Try Chinese medicine for better gut health
TRADITIONAL Chinese medicine is a system of primary health care dating back thousands of years.
In Australia, the most popular forms include acupuncture and Chinese herbal medicine and when I met with expert An Ping at her Torquay practice recently, I learnt why so many people are turning to this ancient health care as alternative therapy.
Walking inside her reception area you are greeted with a wall of Chinese herbs, the aroma is beautiful and welcoming.
An is obviously very skilled at what she does. If you want to see for yourself, just do a quick internet search and discover her five-star rating on localsearch.com.au.
People have taken the time to review An's work, writing about their mostly former ailments, including everything from vertigo and incontinence to pinched nerves and bladder problems.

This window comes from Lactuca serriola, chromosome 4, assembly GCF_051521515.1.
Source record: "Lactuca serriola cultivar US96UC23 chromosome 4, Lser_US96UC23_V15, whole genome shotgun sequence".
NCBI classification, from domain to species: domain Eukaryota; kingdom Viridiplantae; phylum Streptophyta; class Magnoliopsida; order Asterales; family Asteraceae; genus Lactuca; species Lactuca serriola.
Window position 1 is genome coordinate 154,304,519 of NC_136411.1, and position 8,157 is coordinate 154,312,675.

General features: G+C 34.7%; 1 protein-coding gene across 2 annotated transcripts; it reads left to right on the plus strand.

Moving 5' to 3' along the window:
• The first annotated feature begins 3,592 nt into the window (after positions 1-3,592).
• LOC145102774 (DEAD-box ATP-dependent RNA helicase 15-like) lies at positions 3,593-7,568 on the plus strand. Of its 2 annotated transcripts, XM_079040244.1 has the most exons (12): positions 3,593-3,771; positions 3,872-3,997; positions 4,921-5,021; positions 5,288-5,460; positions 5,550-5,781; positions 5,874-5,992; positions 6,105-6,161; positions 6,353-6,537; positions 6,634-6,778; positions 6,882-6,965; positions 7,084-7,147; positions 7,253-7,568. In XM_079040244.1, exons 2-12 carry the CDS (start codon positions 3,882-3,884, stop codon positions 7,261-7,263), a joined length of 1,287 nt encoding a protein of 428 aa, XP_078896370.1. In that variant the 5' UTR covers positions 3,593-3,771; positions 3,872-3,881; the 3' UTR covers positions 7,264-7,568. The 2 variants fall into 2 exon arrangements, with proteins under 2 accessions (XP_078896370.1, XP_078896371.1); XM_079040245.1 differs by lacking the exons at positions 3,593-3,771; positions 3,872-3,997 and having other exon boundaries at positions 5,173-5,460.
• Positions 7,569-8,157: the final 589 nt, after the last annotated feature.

With more than 30 years' experience, An is highly qualified in her trade and has patients coming from as far as Gympie to see her.
Her grandfather was a prominent and trusted herbalist in China, and when she was young he cured her of a long-term and painful childhood disease, so her belief in the benefits of traditional Chinese medicine is life-long.
An said one of her biggest health concerns for the community was digestion, with symptoms ranging in stomach pain, reflux, heart burn, bloating, nausea, vomiting, burping, constipation and diarrhoea.
One of the main causes, according to An, was stress.
She knows first-hand how stress can impact on your health, having run a highly successful practice in Toowoomba prior to moving to Hervey Bay six years ago.
She saw her patients during normal business hours and we she closed the practice doors at 5pm, she would mix the herbal medicines into the night - until she burnt out.
It took her 12 months to recover and she has found a happy work-life balance in Torquay, opening from 8.30am until 5pm Tuesday to Friday, and from 8.30am until 12.30pm on Saturday.
She doesn't want to see the same thing happen to anyone else, and urged anyone suffering the symptoms to make an appointment.
Methods include acupuncture, Chinese herbal medicine, remedial massage, exercise and breathing therapy, as well as diet and lifestyle advice.